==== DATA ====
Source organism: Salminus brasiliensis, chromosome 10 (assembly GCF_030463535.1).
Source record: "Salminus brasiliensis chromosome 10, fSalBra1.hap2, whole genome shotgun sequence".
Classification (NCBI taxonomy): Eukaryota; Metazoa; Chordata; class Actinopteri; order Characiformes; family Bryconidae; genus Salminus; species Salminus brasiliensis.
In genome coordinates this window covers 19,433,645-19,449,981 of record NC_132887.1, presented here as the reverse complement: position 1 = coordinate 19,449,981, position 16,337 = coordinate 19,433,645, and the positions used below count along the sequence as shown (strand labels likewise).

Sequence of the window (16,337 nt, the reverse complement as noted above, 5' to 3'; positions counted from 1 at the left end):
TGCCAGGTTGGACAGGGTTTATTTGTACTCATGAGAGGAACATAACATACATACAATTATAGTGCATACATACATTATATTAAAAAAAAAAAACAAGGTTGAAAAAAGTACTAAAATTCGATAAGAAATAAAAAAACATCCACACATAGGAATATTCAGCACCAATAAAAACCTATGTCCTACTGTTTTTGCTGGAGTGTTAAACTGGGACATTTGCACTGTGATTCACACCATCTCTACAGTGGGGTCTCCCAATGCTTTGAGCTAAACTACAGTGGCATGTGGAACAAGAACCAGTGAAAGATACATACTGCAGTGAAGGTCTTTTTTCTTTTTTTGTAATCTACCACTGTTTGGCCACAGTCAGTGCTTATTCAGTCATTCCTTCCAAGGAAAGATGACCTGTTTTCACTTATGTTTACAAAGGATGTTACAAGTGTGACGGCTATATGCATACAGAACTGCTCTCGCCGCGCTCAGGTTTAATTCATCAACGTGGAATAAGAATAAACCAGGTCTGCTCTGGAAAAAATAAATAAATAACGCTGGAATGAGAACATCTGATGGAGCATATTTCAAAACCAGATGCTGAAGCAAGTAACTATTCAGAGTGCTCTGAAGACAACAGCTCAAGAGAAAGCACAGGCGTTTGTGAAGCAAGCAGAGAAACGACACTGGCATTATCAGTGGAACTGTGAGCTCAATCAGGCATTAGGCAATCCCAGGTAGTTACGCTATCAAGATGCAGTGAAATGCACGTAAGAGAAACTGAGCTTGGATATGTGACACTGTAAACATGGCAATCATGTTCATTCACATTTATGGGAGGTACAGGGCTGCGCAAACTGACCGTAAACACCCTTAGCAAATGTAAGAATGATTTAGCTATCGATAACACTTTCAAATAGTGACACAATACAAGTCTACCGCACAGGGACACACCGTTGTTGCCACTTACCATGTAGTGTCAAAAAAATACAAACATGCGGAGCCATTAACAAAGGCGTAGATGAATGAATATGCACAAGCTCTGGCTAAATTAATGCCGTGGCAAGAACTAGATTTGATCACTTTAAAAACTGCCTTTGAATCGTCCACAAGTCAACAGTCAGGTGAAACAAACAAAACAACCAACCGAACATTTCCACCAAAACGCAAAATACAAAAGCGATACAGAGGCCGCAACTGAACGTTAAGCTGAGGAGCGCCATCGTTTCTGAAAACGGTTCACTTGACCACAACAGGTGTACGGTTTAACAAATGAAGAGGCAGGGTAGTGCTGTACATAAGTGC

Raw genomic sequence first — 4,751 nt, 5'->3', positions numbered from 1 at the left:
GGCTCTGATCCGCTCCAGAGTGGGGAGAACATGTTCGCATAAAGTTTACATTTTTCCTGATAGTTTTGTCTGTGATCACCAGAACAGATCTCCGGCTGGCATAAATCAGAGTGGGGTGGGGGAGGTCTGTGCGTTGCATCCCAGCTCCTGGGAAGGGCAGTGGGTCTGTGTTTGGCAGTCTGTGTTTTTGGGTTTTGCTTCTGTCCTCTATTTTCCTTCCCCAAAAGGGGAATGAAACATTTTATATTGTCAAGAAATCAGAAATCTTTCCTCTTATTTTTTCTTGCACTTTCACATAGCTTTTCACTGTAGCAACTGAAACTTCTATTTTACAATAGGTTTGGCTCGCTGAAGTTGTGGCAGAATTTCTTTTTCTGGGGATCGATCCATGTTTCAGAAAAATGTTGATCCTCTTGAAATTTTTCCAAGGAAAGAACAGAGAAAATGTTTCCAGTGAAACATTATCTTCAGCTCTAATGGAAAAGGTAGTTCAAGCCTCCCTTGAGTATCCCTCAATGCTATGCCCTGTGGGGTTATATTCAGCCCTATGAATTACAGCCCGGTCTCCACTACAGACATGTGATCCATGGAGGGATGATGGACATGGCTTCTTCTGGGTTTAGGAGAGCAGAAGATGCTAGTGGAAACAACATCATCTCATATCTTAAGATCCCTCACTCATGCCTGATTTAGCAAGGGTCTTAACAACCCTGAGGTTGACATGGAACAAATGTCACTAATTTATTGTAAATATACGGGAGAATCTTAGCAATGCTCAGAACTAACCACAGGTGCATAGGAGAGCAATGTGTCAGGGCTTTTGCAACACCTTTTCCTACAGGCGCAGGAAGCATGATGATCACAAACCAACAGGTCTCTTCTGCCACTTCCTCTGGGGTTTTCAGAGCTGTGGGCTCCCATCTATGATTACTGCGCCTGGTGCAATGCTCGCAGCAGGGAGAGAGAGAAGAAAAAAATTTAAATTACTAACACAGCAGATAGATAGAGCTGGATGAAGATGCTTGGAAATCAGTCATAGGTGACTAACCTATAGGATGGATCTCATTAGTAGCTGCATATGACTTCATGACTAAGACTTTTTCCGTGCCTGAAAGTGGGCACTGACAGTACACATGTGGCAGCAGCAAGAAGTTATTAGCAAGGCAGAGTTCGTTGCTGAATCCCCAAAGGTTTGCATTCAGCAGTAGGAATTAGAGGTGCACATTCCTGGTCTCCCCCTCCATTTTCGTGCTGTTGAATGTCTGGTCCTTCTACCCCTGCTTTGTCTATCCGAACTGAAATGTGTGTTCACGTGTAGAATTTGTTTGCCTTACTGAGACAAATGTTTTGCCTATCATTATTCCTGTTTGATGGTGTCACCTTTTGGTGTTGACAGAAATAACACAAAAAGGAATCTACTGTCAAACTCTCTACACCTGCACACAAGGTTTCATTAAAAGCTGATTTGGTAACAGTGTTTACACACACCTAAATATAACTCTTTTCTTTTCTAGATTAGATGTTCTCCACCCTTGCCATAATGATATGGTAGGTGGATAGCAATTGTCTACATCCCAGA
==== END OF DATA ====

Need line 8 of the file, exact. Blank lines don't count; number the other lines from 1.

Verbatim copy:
GGCTCTGATCCGCTCCAGAGTGGGGAGAACATGTTCGCATAAAGTTTACATTTTTCCTGATAGTTTTGTCTGTGATCACCAGAACAGATCTCCGGCTGGCATAAATCAGAGTGGGGTGGGGGAGGTCTGTGCGTTGCATCCCAGCTCCTGGGAAGGGCAGTGGGTCTGTGTTTGGCAGTCTGTGTTTTTGGGTTTTGCTTCTGTCCTCTATTTTCCTTCCCCAAAAGGGGAATGAAACATTTTATATTGTCAAGAAATCAGAAATCTTTCCTCTTATTTTTTCTTGCACTTTCACATAGCTTTTCACTGTAGCAACTGAAACTTCTATTTTACAATAGGTTTGGCTCGCTGAAGTTGTGGCAGAATTTCTTTTTCTGGGGATCGATCCATGTTTCAGAAAAATGTTGATCCTCTTGAAATTTTTCCAAGGAAAGAACAGAGAAAATGTTTCCAGTGAAACATTATCTTCAGCTCTAATGGAAAAGGTAGTTCAAGCCTCCCTTGAGTATCCCTCAATGCTATGCCCTGTGGGGTTATATTCAGCCCTATGAATTACAGCCCGGTCTCCACTACAGACATGTGATCCATGGAGGGATGATGGACATGGCTTCTTCTGGGTTTAGGAGAGCAGAAGATGCTAGTGGAAACAACATCATCTCATATCTTAAGATCCCTCACTCATGCCTGATTTAGCAAGGGTCTTAACAACCCTGAGGTTGACATGGAACAAATGTCACTAATTTATTGTAAATATACGGGAGAATCTTAGCAATGCTCAGAACTAACCACAGGTGCATAGGAGAGCAATGTGTCAGGGCTTTTGCAACACCTTTTCCTACAGGCGCAGGAAGCATGATGATCACAAACCAACAGGTCTCTTCTGCCACTTCCTCTGGGGTTTTCAGAGCTGTGGGCTCCCATCTATGATTACTGCGCCTGGTGCAATGCTCGCAGCAGGGAGAGAGAGAAGAAAAAAATTTAAATTACTAACACAGCAGATAGATAGAGCTGGATGAAGATGCTTGGAAATCAGTCATAGGTGACTAACCTATAGGATGGATCTCATTAGTAGCTGCATATGACTTCATGACTAAGACTTTTTCCGTGCCTGAAAGTGGGCACTGACAGTACACATGTGGCAGCAGCAAGAAGTTATTAGCAAGGCAGAGTTCGTTGCTGAATCCCCAAAGGTTTGCATTCAGCAGTAGGAATTAGAGGTGCACATTCCTGGTCTCCCCCTCCATTTTCGTGCTGTTGAATGTCTGGTCCTTCTACCCCTGCTTTGTCTATCCGAACTGAAATGTGTGTTCACGTGTAGAATTTGTTTGCCTTACTGAGACAAATGTTTTGCCTATCATTATTCCTGTTTGATGGTGTCACCTTTTGGTGTTGACAGAAATAACACAAAAAGGAATCTACTGTCAAACTCTCTACACCTGCACACAAGGTTTCATTAAAAGCTGATTTGGTAACAGTGTTTACACACACCTAAATATAACTCTTTTCTTTTCTAGATTAGATGTTCTCCACCCTTGCCATAATGATATGGTAGGTGGATAGCAATTGTCTACATCCCAGA